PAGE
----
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For the first time ever, the American Red Cross this week declared a national blood shortage crisis and hospitals are putting out calls for donors — yet the Food and Drug Administration continues to ban men who have sex with men from donating blood.

It is long past time for the FDA to eliminate this ban. No other group is similarly banned from donating blood. Prohibiting only men who have sex with men from donating blood is the definition of homophobic, because it presumes that this sexual orientation is unsafe. That is provably false: Studies report no risk to the blood supply in other countries that do not ban donations from this group of men.

The assumption that blood from sexually active gay and bisexual men is deadly is deadly. UCLA researchers say lifting the ban would mean as many as 350,000 new donors and could treat more than a million people.

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The FDA’s current policy is this: A man who has had sex with another man in the last three months may not donate blood. It is an outdated artifact of the early years of the HIV/AIDS epidemic.

In March 1983, the Centers for Disease Control and Prevention published a report that HIV can be transmitted by blood. Shortly after, gay and bisexual men began to be turned away from donating blood at Irwin Memorial Blood Bank in San Francisco if they had been sexually active in the last five years. This unofficial policy became official in September 1985, when the FDA banned gay and bisexual men for life from donating blood.

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That policy was partially lifted 30 years later when the FDA swapped the lifetime ban for a year of abstinence. That policy was shortened to the current three-month ban in April 2020, when the coronavirus pandemic forced the cancellation of blood drives across the country, causing blood supply shortages in New York and Seattle and the loss of enough blood to treat 3,000 people in Southern California.

The argument for a three-month ban is to account for early infection that an individual may not be aware of. In the summer of 2021, the United Kingdom revised its 12-month abstinence requirement to allow blood donations by men who have sex with men as long as they have been monogamous for three months. Yet even a three-month ban is scientifically unwarranted.

The FDA acknowledges that current blood-screening methods can detect infectious diseases such as HIV and hepatitis C within this three-month window. That the U.S. has sophisticated screening methods in place is why no one was surprised when researchers found found no difference in HIV infection when the lifetime ban was shortened to one year in 2015. This is good news: With more than 17 million blood transfusions every year in the U.S., the country does not rely on the honor system. The bad news is that people are punished for telling the truth about who they are and blood donors are turned away even though their blood is needed and would be carefully screened.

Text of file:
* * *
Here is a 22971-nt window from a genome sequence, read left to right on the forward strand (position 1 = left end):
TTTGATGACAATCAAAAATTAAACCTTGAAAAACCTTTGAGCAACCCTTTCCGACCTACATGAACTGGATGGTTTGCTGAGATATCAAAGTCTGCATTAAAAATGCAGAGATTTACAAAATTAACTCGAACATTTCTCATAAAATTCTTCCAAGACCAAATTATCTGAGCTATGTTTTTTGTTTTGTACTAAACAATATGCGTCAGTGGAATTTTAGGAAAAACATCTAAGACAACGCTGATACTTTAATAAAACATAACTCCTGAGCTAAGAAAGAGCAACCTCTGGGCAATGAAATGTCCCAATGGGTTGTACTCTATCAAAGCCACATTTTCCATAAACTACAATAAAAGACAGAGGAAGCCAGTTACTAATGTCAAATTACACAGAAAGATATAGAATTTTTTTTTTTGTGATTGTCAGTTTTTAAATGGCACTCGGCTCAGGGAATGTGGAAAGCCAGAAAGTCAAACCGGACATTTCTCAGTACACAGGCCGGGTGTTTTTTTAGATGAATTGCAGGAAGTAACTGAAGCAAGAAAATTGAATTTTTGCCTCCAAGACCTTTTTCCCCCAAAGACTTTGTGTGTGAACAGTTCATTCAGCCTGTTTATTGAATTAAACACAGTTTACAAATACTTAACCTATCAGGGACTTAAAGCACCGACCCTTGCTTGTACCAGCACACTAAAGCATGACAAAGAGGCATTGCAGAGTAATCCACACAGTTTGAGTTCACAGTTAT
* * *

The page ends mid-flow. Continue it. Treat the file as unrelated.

Yet here we are today. To turn away blood donors because of their sexual orientation while there is a critical blood shortage during the worst pandemic in a century is medically baseless and morally reprehensible.

A more sensible approach would be to assess potential blood donors’ risk for infectious disease on a case-by-case basis, regardless of sexual orientation. Other countries are doing just that. Three weeks ago, the Canadian Blood Services announced it would entirely lift its ban on men who have sex with men donating blood. Israel did the same thing back in August. Both are shifting toward a practice similar to Italy’s, which eliminated its ban in 2001. That country went straight from an outright ban to an individual risk assessment, a practice that does not consider sexual orientation but at-risk behavior. A study led by Italy’s National Institute of Health compared HIV infection among blood donors before and after the ban was lifted. There was no difference in the rate between men who have sex with men and heterosexuals.

The ban on blood donations by men who have sex with men should have been ended in the wake of the Pulse Nightclub shooting in Orlando in 2016, when men who tried to give their blood to save their friends’ lives could not do so. Now, as countries around the world report dangerously low numbers of blood donors and the American Red Cross says hospitals in the U.S. have “less than a day’s supply of certain blood types,” the FDA ought to do what is medically and morally right and end the ban on blood donation by sexually active men who have sex with men.

Jason Silverstein is co-director of the Media, Medicine, and Health program and lecturer and writer-in-residence at the Department of Global Health and Social Medicine, both at Harvard Medical School.

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